for a large number of pension fund clients who have limited liability in the face of losses.
The speed and scale of the moves in yields far outpaced the ability of the large number of
pooled funds’ smaller investors to provide new funds who were typically given a week, in
some cases two, to rebalance their positions. Limited liability also meant that these pooled
fund investors might choose not to provide support. And so pooled LDI funds became
forced sellers of gilts at a rate that would not have been absorbed in normal gilt trading
conditions, never mind in the conditions that prevailed during the stressed period.
Other LDI funds, with segregated mandates, were more easily able to raise funds from
their individual pension scheme clients. However, given their scale, at 85-90% of the
market, some of these funds were also contributing to selling pressure, making the task at
hand for pooled LDI funds even harder. And of course if the pooled funds had defaulted,
the large quantity of gilts held as collateral by those that had lent to the funds would
potentially be sold on the market too.
There’s also a bit on collateralisation posing its own risks and one-way risk at CCPs.
So whilst greatly reducing counterparty credit risks, with important systemic benefits,
collateralisation may also increase systemic liquidity risks.
This dynamic was at play in the ‘dash for cash’ in March 2020, where hedge funds with
highly leveraged positions in US Treasury cash-futures basis trades, were one source of
the boost in demand for liquidity. When markets turned against them, these investors
unwound their positions, selling US Treasuries at scale, contributing to a short but extreme
period of illiquidity in these usually safe and liquid markets. That added to dysfunction and
necessitated unprecedented central bank intervention.
It’s worth reminding readers that Breeden testified to the Treasury Select Committee on Oct 19th.
As she told them then, none of what happened was really a shock. The BoE definitely knew about the risks:
Sarah Breeden: In 2018, working with the Pensions Regulator, we had done a scenario analysis, a stress test, of these funds. The scenarios we used were 25, 50 and 100 basis point increases instantaneously in long-term interest rates. They looked very conservative in the context of the actual historical behaviour of that part of the curve. What we saw on this occasion was something that was sharper, of greater scale and at greater speed. That is the lesson… We did think we had done a pretty good job of stress testing this.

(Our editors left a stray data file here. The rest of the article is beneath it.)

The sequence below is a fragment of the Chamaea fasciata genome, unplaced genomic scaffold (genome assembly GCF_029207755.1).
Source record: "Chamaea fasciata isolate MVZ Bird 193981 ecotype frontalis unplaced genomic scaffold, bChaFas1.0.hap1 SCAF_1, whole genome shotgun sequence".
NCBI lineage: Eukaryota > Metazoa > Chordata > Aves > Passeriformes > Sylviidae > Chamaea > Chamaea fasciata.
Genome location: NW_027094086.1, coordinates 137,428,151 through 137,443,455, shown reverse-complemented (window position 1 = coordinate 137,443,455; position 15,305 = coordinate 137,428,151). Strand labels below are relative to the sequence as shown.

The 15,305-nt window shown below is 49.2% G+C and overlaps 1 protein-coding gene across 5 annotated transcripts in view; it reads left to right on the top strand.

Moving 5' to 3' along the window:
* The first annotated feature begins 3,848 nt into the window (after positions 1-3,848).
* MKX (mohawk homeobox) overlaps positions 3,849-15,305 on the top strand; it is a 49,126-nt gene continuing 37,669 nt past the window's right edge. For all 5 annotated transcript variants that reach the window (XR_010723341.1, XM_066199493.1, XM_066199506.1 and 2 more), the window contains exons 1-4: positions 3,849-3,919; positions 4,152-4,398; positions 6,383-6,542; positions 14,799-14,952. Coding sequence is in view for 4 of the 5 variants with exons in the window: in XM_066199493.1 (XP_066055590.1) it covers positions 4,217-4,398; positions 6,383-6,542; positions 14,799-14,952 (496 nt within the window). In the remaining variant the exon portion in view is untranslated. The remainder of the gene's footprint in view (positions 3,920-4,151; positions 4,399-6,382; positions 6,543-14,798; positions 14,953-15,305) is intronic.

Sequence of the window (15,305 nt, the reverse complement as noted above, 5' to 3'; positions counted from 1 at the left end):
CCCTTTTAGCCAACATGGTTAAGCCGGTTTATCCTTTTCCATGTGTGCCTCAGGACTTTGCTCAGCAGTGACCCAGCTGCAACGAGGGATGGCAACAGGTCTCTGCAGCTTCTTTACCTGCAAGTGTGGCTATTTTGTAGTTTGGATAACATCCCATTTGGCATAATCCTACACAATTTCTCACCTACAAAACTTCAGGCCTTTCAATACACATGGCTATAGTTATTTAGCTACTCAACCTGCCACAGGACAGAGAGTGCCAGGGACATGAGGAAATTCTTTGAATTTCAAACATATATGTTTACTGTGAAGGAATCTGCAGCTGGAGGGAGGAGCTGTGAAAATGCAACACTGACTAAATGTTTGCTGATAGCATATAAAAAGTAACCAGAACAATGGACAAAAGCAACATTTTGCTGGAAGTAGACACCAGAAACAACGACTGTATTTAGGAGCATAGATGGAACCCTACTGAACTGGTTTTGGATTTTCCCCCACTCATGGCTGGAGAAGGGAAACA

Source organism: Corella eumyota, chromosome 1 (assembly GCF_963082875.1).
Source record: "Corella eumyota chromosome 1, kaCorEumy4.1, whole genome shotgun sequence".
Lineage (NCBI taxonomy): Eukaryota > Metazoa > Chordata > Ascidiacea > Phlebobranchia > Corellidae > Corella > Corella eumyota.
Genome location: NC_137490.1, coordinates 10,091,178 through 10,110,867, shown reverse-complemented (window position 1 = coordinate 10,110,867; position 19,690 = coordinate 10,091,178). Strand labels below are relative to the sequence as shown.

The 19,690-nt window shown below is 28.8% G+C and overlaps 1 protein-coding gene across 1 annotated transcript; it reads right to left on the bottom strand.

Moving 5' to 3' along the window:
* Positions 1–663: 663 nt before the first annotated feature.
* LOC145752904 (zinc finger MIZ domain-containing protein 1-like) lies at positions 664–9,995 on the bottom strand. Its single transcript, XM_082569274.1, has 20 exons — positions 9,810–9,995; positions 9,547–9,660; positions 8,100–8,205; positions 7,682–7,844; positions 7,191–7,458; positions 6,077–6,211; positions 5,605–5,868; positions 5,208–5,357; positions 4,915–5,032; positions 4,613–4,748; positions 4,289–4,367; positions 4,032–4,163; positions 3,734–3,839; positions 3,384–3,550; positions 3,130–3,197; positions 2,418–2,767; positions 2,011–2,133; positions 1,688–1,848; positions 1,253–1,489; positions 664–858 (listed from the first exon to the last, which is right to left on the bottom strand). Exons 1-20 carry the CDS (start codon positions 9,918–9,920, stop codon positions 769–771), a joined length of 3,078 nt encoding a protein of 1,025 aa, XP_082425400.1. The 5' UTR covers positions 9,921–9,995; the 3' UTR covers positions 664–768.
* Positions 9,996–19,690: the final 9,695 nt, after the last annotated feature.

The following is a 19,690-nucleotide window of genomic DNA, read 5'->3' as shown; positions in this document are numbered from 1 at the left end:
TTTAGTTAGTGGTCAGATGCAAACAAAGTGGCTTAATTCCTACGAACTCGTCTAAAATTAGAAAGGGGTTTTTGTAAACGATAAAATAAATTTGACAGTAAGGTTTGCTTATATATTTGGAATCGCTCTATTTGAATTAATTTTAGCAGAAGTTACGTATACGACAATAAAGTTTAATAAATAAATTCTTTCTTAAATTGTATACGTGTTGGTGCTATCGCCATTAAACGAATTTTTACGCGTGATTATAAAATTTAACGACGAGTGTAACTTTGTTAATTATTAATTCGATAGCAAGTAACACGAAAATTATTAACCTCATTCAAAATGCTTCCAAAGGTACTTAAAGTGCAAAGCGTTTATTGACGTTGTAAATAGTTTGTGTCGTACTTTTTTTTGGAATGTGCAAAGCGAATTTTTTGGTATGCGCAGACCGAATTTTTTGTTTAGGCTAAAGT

Are you starstruck, Izzy?
Hehe. A little bit maybe. I did like her pragmatic attitude.
But the other thing the central bankers at the conference were in a bit of a fluff about was this:
Did anyone in the crowd spot this sleight of hand by the ECB?
Apparently, it’s quite a big deal
They’re calling it a “recalibration”
I love these new terms the cbankers big up.
ECB recalibrates third series of targeted longer-term refinancing operations (TLTRO III) to ensure consistency with broader monetary policy normalisation process
Recalibration will help address unexpected and extraordinary inflation increases by reinforcing transmission of policy rates to bank lending conditions
I would like to call up a bunch of utility suppliers and banks and ask for my agreements to be “recalibrated”
What do you reckon?
I checked in with our resident rates expert Helmholtz about all this, and here’s what he told me:
(Though I see he is in the crowd)
It’s a strange move by the ECB but not inconsistent with other behaviour. Unilaterally rewriting a contract is a breach but as the ECB is judge, jury and executioner, and is backstopping the entire EU banking system (see T2 and balance sheet), it’s a fiction that the EU banks are really private sector so they can huff and puff but have little other option.
One rule for us, another rule for them
Seems to be.
So why did the ECB do it?
According to Helmholtz:
1) In terms of rate transmission it’ll put pressure on loans in the EU, so making sure rate rises do percolate out.
2) ECB P/L?
Worth explaining that one more I reckon, if you’re about and fancy popping up to the top layer do feel free 🙂
ECB doesn’t like being arbitraged and although I haven’t crunched the numbers I’d guess it’s possible to reinvest LT funds taken under the LTRO at a profit in ST repos with ECB.
Long-term vs short-term repos right?
Is this akin to what Paul Tucker was talking about with the indirect impact of QE on fiscal exposure to rising rates?
His October paper at the Institue of Fiscal Studies was really fascinating
I’ve written up the key points in today’s wrap. I think it’s an extraordinarily important paper that hasn’t had enough facetime in high circles